The 7-day mortality rate was 71.6%, and the follow-up lactate level was 78.6 ± 49.0 mg/dL at 6 hours, 78.1 ± 51.1 mg/dL at 24 hours, and 63.2 ± 50.4 mg/dL at 48 hours. As detailed in Table 2, statistically significant differences were apparent in the clinical markers between survivors and non-survivors. The non-survivors had lower albumin levels (P = 0.009), higher SOFA and APACHE II scores (P = 0.002, P = 0.047, respectively), higher vasopressor use (P < 0.001), and higher lactate levels at 6, 24, and 48 hours after the initial lactate level was checked (P = 0.002, P < 0.001, P = 0.001, respectively). In particular, a decrement of at least 10% in lactate clearance for the first 6, 24, and 48 hours after treatment was more prominent in the survival group than the non-survival group (Table 2). There were no significant differences in initial pH, initial bicarbonate, initial PCO2, CRP, procalcitonin, initial and maximum lactate levels, causes of sepsis, and use of mechanical ventilator and CRRT between the survivors and non-survivors. Survivors’ lactate levels significantly decreased over time (P = 0.002); however, this was not the case for the non-survivors (P = 0.357; Fig 1).
We compared the diagnostic performance of lactate or follow-up lactate levels, CRP, and SOFA scores for the prediction of 7-day mortality through ROC analysis (Fig 2). Lactate levels at 24 and 48 hours showed higher area under the ROC curves (AUC) than did the initial lactate level, CRP, and SOFA scores. The AUCs for lactate levels at 24 and 48 hours to predict 7-day mortality were 0.749 (95% confidence interval [95% CI]: 0.606–0.892, P = 0.004) and 0.782 (95% CI: 0.647–0.917, P = 0.001). In addition, best Youden index for 7-day mortality were lactate levels at 24 and 48 hours (0.458 and 0.496).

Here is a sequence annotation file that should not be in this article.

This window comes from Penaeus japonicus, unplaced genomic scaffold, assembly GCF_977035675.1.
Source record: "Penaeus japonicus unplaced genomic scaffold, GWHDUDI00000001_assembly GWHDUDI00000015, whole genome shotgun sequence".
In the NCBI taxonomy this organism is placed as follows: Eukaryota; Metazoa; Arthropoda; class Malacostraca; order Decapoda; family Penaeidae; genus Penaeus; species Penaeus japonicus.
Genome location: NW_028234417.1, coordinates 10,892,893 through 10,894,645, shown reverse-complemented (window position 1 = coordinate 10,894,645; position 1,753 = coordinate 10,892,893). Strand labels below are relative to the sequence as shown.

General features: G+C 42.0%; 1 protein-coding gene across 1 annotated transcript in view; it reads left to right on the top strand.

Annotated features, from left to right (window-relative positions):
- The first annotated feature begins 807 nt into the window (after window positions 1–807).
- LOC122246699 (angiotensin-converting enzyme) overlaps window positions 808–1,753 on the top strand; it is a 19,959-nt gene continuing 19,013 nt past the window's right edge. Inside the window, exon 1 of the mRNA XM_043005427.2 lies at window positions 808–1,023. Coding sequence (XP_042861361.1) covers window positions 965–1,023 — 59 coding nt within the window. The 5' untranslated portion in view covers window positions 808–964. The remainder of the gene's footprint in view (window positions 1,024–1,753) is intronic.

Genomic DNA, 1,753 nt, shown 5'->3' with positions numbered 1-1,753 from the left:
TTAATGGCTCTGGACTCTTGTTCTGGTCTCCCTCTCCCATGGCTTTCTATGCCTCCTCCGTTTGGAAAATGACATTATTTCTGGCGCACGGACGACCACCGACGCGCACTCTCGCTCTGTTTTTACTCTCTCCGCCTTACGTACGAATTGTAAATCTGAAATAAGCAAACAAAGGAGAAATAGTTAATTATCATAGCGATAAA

Patient Characteristics According to Antibiotics
Patients were categorized as being in either the broad-spectrum (vancomycin, teicoplanin, or carbapenem) or conventional antibiotics group (Table 3). The patients treated with broad-spectrum antibiotics had higher tendency toward initial CRP and procalcitonin (P = 0.085, P < 0.001, respectively) and follow-up CRP and procalcitonin (P = 0.009, P = 0.309, respectively), higher SOFA scores (P = 0.021), and a greater tendency toward vasopressor use (P = 0.072). However, 7-day mortality rates were not significantly different between the two groups. The impact of antibiotics on 7-day mortality was evaluated using a Kaplan-Meier analysis. There was no significant association between kinds of antibiotics and mortality (P = 0.958, log-rank test).
Patient Characteristics According to Culture Organism